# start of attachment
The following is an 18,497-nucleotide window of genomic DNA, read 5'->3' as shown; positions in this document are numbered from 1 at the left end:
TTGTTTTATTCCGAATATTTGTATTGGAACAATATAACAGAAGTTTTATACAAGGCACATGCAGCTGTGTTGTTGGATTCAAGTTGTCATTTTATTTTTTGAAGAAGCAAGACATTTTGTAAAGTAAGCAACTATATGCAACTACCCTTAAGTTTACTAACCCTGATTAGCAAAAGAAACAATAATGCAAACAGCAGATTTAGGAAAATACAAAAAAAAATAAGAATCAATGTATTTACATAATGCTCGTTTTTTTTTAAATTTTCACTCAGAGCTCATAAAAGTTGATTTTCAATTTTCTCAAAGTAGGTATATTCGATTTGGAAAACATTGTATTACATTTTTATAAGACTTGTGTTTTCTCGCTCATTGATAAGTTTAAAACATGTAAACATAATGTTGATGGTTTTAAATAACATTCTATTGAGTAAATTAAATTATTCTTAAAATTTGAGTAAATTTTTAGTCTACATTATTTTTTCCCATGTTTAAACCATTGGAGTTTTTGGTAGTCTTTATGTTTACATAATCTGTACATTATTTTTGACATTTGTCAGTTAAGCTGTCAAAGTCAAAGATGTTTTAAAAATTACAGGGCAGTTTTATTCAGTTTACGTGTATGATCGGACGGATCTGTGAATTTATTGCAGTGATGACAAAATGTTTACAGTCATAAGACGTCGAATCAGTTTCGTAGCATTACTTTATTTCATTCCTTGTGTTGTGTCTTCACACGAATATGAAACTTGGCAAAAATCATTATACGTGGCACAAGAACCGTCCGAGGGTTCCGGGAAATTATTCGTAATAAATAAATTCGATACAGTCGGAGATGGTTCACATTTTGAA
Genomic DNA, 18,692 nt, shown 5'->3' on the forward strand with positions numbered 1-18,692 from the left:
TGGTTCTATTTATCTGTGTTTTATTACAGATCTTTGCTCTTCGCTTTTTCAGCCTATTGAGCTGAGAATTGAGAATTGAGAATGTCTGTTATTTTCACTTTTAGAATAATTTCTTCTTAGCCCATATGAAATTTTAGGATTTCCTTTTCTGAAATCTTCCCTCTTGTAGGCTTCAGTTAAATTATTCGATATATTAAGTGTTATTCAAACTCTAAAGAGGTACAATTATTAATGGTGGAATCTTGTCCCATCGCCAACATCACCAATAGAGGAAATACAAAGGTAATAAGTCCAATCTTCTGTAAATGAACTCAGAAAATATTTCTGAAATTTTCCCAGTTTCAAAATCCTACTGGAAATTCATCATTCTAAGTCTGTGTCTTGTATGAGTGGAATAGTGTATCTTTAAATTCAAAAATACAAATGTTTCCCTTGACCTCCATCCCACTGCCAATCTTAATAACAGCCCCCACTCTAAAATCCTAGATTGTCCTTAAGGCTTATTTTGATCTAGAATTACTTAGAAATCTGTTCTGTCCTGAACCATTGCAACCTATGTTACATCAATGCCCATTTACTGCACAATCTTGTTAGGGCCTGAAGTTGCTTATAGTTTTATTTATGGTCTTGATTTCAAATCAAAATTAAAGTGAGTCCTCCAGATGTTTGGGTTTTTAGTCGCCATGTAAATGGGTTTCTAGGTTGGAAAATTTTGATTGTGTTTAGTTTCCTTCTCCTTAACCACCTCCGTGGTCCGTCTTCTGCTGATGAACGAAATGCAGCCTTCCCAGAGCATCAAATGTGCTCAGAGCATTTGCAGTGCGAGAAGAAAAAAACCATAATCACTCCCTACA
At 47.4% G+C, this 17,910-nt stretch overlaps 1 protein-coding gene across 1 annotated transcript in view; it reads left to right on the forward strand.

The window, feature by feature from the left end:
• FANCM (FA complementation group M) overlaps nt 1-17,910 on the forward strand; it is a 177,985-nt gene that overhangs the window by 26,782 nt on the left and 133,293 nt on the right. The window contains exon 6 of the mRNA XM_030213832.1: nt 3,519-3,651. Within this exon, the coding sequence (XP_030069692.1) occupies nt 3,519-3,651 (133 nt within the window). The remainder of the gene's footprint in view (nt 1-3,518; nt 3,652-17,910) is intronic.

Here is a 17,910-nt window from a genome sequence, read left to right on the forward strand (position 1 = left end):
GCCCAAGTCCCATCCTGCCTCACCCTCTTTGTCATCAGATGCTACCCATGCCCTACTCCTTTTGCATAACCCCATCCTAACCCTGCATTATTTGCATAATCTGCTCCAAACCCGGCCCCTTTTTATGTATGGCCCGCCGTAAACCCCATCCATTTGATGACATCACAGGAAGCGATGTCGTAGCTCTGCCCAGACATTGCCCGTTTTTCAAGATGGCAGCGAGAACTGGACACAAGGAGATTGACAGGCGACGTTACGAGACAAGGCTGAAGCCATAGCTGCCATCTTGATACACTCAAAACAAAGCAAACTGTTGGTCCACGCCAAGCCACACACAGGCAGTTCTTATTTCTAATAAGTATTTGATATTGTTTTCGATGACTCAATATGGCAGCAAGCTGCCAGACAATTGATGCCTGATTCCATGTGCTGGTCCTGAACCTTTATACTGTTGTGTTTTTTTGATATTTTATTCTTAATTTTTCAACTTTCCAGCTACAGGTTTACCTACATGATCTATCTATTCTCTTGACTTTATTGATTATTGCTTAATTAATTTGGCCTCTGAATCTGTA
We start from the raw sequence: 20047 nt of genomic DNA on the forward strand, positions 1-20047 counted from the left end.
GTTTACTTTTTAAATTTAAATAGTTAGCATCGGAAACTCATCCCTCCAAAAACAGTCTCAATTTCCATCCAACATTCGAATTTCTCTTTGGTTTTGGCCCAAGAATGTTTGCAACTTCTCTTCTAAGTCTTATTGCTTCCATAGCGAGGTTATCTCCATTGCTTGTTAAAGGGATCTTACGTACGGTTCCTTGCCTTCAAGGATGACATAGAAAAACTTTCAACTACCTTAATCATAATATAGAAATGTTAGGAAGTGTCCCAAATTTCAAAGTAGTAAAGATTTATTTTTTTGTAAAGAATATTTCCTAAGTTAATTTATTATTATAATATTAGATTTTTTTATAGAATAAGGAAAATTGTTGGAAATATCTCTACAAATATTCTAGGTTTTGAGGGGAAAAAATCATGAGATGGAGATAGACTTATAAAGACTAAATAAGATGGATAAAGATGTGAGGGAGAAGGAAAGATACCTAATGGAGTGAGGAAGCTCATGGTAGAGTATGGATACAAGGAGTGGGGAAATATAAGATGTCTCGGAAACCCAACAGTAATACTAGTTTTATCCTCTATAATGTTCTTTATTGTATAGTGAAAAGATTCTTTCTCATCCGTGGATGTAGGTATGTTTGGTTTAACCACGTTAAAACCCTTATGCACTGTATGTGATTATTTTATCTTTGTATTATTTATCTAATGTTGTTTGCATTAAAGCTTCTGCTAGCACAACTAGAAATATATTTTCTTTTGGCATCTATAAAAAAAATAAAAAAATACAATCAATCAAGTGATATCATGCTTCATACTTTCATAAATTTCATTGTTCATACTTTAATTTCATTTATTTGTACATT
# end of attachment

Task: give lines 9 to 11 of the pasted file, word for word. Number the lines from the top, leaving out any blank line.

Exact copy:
GCCCAAGTCCCATCCTGCCTCACCCTCTTTGTCATCAGATGCTACCCATGCCCTACTCCTTTTGCATAACCCCATCCTAACCCTGCATTATTTGCATAATCTGCTCCAAACCCGGCCCCTTTTTATGTATGGCCCGCCGTAAACCCCATCCATTTGATGACATCACAGGAAGCGATGTCGTAGCTCTGCCCAGACATTGCCCGTTTTTCAAGATGGCAGCGAGAACTGGACACAAGGAGATTGACAGGCGACGTTACGAGACAAGGCTGAAGCCATAGCTGCCATCTTGATACACTCAAAACAAAGCAAACTGTTGGTCCACGCCAAGCCACACACAGGCAGTTCTTATTTCTAATAAGTATTTGATATTGTTTTCGATGACTCAATATGGCAGCAAGCTGCCAGACAATTGATGCCTGATTCCATGTGCTGGTCCTGAACCTTTATACTGTTGTGTTTTTTTGATATTTTATTCTTAATTTTTCAACTTTCCAGCTACAGGTTTACCTACATGATCTATCTATTCTCTTGACTTTATTGATTATTGCTTAATTAATTTGGCCTCTGAATCTGTA
We start from the raw sequence: 20047 nt of genomic DNA on the forward strand, positions 1-20047 counted from the left end.
GTTTACTTTTTAAATTTAAATAGTTAGCATCGGAAACTCATCCCTCCAAAAACAGTCTCAATTTCCATCCAACATTCGAATTTCTCTTTGGTTTTGGCCCAAGAATGTTTGCAACTTCTCTTCTAAGTCTTATTGCTTCCATAGCGAGGTTATCTCCATTGCTTGTTAAAGGGATCTTACGTACGGTTCCTTGCCTTCAAGGATGACATAGAAAAACTTTCAACTACCTTAATCATAATATAGAAATGTTAGGAAGTGTCCCAAATTTCAAAGTAGTAAAGATTTATTTTTTTGTAAAGAATATTTCCTAAGTTAATTTATTATTATAATATTAGATTTTTTTATAGAATAAGGAAAATTGTTGGAAATATCTCTACAAATATTCTAGGTTTTGAGGGGAAAAAATCATGAGATGGAGATAGACTTATAAAGACTAAATAAGATGGATAAAGATGTGAGGGAGAAGGAAAGATACCTAATGGAGTGAGGAAGCTCATGGTAGAGTATGGATACAAGGAGTGGGGAAATATAAGATGTCTCGGAAACCCAACAGTAATACTAGTTTTATCCTCTATAATGTTCTTTATTGTATAGTGAAAAGATTCTTTCTCATCCGTGGATGTAGGTATGTTTGGTTTAACCACGTTAAAACCCTTATGCACTGTATGTGATTATTTTATCTTTGTATTATTTATCTAATGTTGTTTGCATTAAAGCTTCTGCTAGCACAACTAGAAATATATTTTCTTTTGGCATCTATAAAAAAAATAAAAAAATACAATCAATCAAGTGATATCATGCTTCATACTTTCATAAATTTCATTGTTCATACTTTAATTTCATTTATTTGTACATT